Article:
A Tale of Three Workers

The story of three workers and how they represent the role of different assets classes in our investment portfolio.
20 August 2020
lady holding gold bars

The story of three workers and how they represent the role of different assets classes in our investment portfolio.

Imagine a company that has three employees.

The first employee, Stuart, is your typical go-getter, strategic and smart. He is always ahead of the curve in innovation and brings a lot of value to your company, driving growth and delivering outcomes. However, Stuart is prone to periods of emotional highs and lows, and during episodes when he lacks motivation or inspiration, he may not turn up in the office at all. Nevertheless, over the years, Stuart has delivered a lot of positive value to the company.

The second employee, Bob, is your typical dedicated, loyal staffer. You can always count on him to get the job done, rain or shine, delivering consistent value to the team. When Stuart isn’t performing, Bob is usually there to keep operations running. However, Bob’s focus is on doing a good job, giving you exactly what he promises to give you, nothing more, nothing less.

The third employee, Gerald, is the office flower. He is your typical good looker, dresses immaculately, speaks eloquently, and almost always gets the attention of the office ladies. However, Gerald does absolutely no work at all, his only contribution appears to be shuffling papers across the table, preening in front of the mirror, and turning up for work every single day.

Lately, you noticed that Stuart’s mood swings have become even more rampant and this has been causing you some unease. He had even stormed out of a meeting room while everyone was still discussing work and didn’t come back to the office for several days. Bob, due to a family crisis at home, had to take leave from work for an extended period. Though he did assure you that he will still try to cover the bases, you told him to focus on his family instead. So that leaves you with piles of work to be done and only one employee who is still turning up in the office every day.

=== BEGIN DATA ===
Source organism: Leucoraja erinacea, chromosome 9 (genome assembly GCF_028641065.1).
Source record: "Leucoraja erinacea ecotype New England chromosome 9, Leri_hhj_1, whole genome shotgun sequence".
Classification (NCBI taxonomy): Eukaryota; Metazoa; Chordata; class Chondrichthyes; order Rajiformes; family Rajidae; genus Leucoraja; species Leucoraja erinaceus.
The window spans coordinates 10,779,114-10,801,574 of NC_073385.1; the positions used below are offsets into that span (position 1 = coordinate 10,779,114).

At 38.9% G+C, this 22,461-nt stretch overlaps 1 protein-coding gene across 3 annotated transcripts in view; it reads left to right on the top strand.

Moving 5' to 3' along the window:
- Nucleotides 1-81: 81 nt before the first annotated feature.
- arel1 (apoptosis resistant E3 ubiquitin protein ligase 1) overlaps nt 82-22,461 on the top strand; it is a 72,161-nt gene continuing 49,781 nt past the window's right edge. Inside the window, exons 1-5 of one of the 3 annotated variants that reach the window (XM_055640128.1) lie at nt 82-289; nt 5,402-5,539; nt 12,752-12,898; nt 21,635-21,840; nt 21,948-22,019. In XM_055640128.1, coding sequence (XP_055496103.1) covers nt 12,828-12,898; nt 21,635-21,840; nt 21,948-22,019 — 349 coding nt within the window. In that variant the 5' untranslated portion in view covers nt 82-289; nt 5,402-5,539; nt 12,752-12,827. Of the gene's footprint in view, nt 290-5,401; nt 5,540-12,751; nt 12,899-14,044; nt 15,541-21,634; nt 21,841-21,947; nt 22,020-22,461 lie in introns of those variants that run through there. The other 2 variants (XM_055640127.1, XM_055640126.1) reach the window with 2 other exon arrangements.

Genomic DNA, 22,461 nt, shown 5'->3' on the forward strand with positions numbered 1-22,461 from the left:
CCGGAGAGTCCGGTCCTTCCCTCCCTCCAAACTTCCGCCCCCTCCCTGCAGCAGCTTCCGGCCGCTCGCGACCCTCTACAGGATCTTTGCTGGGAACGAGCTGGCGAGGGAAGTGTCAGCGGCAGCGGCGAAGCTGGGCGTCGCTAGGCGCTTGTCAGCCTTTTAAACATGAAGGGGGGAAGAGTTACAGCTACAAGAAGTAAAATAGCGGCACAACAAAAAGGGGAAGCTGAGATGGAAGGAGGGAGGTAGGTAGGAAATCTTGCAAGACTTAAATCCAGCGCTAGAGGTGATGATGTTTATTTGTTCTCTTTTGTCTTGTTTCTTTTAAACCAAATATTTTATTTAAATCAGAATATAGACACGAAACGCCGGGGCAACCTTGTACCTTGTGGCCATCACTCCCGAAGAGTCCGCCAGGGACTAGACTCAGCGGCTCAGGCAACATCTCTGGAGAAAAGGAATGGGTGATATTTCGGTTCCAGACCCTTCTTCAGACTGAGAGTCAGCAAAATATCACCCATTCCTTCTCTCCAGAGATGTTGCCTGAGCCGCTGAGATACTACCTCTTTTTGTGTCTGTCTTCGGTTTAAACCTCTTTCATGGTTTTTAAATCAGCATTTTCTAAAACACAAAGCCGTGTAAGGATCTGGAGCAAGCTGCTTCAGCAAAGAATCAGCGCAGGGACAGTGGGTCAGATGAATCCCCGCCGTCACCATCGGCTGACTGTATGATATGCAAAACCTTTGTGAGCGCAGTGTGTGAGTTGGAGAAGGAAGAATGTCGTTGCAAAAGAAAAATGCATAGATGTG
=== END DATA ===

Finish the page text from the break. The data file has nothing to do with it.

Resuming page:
You decide to reallocate some of the work to Gerald as you are concerned with Stuart’s emotional outburst and Bob’s extended absence. Gerald looks up at you in shock. You usually don’t give him any work to do and he is suddenly very aware that he is the only one in office. In fact, your business partners and customers are curious about the sudden mention of Gerald in every email correspondence. News has also spread that he is quite the charmer creating unprecedented levels of hype. It even appears that business is booming with all the traffic.

However, while you are benefiting from having Gerald be the accidental face of your company, you wonder when he is going to submit the business proposal you’ve asked him to work on two weeks ago.

I wonder how many of you might relate to the story above in your day-to-day work environment. I’m sure we all have our fair share. But this story isn’t about our colleagues and how to deal with them, it is an analogy describing the role of the different asset classes in our investment portfolio.

At this point, you would probably have guessed that Stuart represents the role of stocks in your portfolio. It drives the growth of your portfolio but does forgive its tendency for short-term volatility. Bob represents the role of bonds in your portfolio. It is primarily meant to provide stability and to a lesser extent growth. Now, what then does Gerald represent? You might even wonder why you need a Gerald in your portfolio?

Gerald represents gold. Gold, as a precious metal, has traditionally been associated with all things that glitter and is highly prized for its intrinsic value as a statement of wealth or in fashion. However, like Gerald, gold as an asset class does not produce any growth. Yet, in recent headlines, we are seeing gold prices trading at an all-time high of more than US$2,000 per ounce.

What is driving the upward in prices, is not because gold is suddenly producing value, it is mainly because investors are drawn to it as a hedge against the volatility in the stock markets (Stuart on one of his mood swings). This is coupled with bonds yields which are currently deflated to all-time lows due to central bank actions of injecting liquidity to stabilise the financial markets in this post-COVID world (Bob dealing with a family crisis at home). Investors suddenly feel that the non-income producing gold actually looks relatively more attractive (Gerald looking up from his workstation, saying, ‘Who me?’).

Because many people think that the US Federal Reserve will continue to keep interest rates low while the US government wants inflation to happen via multiple stimulus packages, real bond yields will remain negative for a long time to come. This creates speculative interest in gold as a better asset as an equity hedge compared to bonds.

Whether this will come to pass, nobody knows. What we do know is that based on history, gold has had a patchier negative correlation with stocks, than bonds. And while you may be attracted by the 33% year-to-date growth in gold prices, don’t forget that gold has also seen extended periods of non-performance, i.e. -1.4% p.a. between 2013 and 2019, and 0.8% p.a. between 1991 and 2005.

extended periods of non-performance

Now, if you were the owner of the company, how would you allocate your HR budget across your three employees?


To learn more about why MoneyOwl does not have gold exposure in our portfolio, read our letter from our CIO.

This article is written by MoneyOwl’s Solutions Team.

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